Monday, August 30, 2010

Satina Potatoes

Well, this is the last year we are growing this variety. They seem to have low yields and this year, a lot of heart rot. So cut them open before cooking them. If there's a black spot or whole in the middle, it's safe to cut around it and use the rest of the potato. Sorry - we have no way to tell if they have this until they are cut open!

Satinas are a yellow-skinned, yellow-fleshed potato, normally quite tasty, similar to a Yukon Gold.

Friday, August 27, 2010

Roasting Chickens for sale

Mike and Amanda are butchering their first batch of roasting chickens next Thursday. Let them know if you are interested in any!

Thursday, August 26, 2010


Arugula is one of those greens you either like or don't like, BUT tastes can change. I like it much more now than I did 5 years ago. My favorite way to use it is shredded on top of homemade pizza!

Thursday, August 19, 2010

Best way to keep celery

And yes, I should have found the time to tell you with the last bunch of it!
We leave all the leaves on as their flavor is superb. You should separate the leaves from the stalks so all the celery can be bagged. Wash it all well and store in ziplock bags in the refrigerator for 1-2 weeks. It can also be dried to use in the future. This is what I do for winter storage of it.

Our celery doesn't seem as good as in the past because, believe it or not, we have not gotten the heavy rains that have hit a little south of us. Celery thrives on water and mucky soils.

I think there will be one more bunch of it in the 20 week shares, plus some celeriac.

Wednesday, August 18, 2010


We have a lot of basil so if you would like some to make pesto, bring a bucket or cut off milk jug to stuff full. It freezes so easily, and stores that fresh basil flavor into winter.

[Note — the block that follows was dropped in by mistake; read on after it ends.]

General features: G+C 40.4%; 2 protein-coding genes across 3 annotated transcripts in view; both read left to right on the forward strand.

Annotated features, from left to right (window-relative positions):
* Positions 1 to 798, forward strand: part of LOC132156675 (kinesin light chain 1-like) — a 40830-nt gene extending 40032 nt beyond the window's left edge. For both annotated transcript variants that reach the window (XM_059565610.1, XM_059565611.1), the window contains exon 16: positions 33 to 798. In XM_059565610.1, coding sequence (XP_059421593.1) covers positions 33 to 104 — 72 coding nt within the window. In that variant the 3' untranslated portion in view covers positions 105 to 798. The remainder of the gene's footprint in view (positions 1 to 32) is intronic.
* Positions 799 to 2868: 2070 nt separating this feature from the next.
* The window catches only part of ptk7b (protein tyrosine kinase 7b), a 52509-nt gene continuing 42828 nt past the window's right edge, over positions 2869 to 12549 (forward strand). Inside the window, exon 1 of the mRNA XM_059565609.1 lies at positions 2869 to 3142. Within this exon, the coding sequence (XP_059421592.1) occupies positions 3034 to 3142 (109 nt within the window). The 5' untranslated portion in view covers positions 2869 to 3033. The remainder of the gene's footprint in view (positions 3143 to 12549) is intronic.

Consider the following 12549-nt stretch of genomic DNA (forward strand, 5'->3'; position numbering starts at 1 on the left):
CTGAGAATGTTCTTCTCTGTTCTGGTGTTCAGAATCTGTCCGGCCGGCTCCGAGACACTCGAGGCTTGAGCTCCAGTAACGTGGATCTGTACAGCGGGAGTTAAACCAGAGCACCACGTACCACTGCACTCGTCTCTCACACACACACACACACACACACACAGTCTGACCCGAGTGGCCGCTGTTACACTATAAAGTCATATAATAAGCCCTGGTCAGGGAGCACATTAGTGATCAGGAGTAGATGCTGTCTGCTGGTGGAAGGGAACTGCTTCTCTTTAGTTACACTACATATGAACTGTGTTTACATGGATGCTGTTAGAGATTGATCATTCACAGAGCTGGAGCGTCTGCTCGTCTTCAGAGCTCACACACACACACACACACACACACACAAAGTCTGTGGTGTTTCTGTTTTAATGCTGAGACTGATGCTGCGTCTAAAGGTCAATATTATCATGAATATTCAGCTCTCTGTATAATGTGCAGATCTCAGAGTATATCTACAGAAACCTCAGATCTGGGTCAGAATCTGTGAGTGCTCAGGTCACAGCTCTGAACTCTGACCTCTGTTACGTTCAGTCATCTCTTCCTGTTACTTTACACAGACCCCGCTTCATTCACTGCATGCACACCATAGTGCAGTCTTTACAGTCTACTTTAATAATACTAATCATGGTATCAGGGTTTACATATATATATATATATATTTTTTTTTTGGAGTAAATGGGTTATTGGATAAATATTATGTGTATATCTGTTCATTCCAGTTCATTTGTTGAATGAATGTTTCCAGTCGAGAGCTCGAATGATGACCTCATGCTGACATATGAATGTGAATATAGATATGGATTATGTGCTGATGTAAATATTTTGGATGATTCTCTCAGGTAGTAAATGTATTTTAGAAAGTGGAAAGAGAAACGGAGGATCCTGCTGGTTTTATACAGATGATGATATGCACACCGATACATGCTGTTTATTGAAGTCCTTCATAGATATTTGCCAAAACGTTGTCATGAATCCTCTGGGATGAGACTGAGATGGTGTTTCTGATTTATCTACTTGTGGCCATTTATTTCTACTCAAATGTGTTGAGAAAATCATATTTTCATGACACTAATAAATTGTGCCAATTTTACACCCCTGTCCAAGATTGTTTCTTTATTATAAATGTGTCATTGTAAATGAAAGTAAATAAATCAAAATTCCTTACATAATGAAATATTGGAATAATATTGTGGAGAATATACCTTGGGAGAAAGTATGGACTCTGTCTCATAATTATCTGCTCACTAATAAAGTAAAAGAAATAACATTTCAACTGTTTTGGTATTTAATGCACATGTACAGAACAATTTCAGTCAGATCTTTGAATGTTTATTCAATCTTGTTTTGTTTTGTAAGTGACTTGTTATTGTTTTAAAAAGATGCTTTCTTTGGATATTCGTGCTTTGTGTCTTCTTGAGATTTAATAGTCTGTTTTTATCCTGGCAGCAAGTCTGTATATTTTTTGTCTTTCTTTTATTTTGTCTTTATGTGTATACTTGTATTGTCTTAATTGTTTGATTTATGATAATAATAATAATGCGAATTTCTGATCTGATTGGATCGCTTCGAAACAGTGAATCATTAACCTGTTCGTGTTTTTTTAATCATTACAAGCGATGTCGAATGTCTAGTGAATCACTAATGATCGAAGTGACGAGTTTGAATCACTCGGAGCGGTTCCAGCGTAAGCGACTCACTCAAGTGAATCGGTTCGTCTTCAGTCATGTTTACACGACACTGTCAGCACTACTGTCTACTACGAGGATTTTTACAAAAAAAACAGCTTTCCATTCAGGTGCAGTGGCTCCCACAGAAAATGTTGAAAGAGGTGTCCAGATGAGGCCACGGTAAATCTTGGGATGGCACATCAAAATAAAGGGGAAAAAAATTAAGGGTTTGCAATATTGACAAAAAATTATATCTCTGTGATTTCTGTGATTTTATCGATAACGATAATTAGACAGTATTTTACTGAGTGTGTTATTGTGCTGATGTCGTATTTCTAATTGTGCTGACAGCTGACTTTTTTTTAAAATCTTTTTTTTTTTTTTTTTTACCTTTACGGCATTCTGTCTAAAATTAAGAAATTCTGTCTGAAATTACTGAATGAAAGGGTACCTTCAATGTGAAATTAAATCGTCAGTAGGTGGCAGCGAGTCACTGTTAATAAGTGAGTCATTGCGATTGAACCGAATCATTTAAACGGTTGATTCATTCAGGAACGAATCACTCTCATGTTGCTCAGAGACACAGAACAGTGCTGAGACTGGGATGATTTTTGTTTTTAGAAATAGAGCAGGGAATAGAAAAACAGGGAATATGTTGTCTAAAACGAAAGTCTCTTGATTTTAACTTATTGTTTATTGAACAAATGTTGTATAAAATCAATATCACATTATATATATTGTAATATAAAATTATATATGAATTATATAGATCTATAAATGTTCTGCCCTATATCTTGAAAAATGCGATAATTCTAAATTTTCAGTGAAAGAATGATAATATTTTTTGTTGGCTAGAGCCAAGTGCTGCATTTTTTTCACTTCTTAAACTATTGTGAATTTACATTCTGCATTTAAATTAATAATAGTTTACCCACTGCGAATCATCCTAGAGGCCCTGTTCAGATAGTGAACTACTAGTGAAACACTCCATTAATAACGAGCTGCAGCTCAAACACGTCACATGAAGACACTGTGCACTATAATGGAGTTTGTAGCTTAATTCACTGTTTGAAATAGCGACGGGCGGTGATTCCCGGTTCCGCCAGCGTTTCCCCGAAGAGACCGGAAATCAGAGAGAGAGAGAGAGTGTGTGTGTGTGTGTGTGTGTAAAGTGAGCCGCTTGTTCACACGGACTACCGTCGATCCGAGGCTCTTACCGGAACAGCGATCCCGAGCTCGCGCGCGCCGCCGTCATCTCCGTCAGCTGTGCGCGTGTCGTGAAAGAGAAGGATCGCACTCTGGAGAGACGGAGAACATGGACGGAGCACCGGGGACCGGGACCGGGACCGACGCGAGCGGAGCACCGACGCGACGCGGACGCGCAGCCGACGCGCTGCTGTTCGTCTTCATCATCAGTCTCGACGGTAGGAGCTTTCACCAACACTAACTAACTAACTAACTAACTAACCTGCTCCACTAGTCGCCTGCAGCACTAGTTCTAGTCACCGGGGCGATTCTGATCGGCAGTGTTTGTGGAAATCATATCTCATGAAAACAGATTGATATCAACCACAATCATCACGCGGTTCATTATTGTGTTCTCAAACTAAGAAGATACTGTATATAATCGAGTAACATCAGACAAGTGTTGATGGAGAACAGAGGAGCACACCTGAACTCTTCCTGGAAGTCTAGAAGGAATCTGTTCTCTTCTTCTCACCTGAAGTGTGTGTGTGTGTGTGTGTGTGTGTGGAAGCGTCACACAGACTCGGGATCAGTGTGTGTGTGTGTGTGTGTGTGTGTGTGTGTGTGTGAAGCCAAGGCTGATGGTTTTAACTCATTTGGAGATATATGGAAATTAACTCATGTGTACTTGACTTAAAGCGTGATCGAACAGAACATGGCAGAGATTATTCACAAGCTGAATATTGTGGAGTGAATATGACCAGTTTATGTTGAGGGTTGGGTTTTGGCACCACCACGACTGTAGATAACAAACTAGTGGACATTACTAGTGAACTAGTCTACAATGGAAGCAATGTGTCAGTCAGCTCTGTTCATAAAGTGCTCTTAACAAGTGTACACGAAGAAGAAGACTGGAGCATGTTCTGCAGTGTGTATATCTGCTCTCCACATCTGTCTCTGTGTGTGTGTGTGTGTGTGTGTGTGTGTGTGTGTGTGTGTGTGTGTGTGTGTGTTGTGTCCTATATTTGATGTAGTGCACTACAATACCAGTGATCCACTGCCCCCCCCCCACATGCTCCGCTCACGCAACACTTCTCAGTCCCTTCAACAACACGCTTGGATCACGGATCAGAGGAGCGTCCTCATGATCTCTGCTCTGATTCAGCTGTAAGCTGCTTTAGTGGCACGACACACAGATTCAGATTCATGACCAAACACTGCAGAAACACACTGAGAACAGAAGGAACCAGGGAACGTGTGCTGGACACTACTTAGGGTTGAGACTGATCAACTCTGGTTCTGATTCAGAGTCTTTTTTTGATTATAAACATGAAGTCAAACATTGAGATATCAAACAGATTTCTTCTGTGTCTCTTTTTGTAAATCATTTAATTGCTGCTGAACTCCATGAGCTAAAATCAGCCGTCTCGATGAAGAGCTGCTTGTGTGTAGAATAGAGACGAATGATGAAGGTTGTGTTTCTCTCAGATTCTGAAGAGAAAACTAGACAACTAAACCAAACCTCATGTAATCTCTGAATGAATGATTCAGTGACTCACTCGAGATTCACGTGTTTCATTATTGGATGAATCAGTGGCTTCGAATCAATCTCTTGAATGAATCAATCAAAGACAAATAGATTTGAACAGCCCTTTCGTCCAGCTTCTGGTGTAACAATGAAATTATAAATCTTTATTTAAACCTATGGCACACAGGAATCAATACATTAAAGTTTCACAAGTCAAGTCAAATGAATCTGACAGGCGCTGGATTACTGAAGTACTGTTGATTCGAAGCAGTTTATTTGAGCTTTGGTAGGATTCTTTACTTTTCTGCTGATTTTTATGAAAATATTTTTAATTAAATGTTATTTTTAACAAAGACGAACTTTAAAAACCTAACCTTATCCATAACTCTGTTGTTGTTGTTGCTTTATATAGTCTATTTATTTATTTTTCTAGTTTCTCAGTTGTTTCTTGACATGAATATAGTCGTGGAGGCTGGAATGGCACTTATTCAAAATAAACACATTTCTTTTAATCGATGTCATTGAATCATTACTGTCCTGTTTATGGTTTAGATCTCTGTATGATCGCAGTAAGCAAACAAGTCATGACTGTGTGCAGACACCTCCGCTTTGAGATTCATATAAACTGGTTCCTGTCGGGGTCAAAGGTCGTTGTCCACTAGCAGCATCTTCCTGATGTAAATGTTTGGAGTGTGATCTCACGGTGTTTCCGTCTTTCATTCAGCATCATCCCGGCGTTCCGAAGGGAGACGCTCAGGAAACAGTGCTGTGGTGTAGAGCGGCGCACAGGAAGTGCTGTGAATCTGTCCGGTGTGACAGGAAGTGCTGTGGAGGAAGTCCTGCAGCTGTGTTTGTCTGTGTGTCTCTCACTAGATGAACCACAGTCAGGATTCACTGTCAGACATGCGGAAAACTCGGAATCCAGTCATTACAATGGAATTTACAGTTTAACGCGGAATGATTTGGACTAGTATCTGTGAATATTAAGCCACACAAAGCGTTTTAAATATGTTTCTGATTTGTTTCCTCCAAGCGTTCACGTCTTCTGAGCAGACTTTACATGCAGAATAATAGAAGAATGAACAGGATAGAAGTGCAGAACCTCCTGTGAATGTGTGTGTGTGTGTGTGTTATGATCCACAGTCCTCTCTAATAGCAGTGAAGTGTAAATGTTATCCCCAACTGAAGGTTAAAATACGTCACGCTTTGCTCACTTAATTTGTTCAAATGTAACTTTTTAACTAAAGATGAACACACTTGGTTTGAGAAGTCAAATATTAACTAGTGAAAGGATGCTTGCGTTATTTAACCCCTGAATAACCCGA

Basil Pesto

Recipe courtesy Food Network Kitchens with additions by Patrice

Prep Time:
15 min
1 cup


  • 2 cups packed fresh basil leaves
  • 2 cloves garlic
  • 1/4 cup pine nuts, raw or toasted
  • 2/3 cup extra-virgin olive oil, divided
  • Kosher salt and freshly ground black pepper, to taste
  • 1/2 cup freshly grated Parmesan or Romano Cheese


Combine the basil, garlic, and pine nuts in a food processor and pulse until coarsely chopped. Add 1/2 cup of the oil and process until fully incorporated and smooth. Season with salt and pepper.

If using immediately, add all the remaining oil and pulse until smooth. Transfer the pesto to a large serving bowl and mix in the cheese.

If freezing or storing in the refrigerator, transfer to an air-tight container and drizzle remaining oil over the top. Use within 3-4 days or Freeze for up to 3 months. (I've had it remain good for a year!) Thaw and stir in cheese.

Tuesday, August 17, 2010

What are Heirloom Tomatoes?

An heirloom is generally considered to be a variety that has been passed down, through several generations of a family because of it's valued characteristics. In the past 40 years, we've lost many of our heirloom varieties, along with the many smaller family farms that supported heirlooms. The multitude of heirlooms that had adapted to survive well for hundreds of years were lost or replaced by fewer hybrid tomatoes, bred for their commercially attractive characteristics.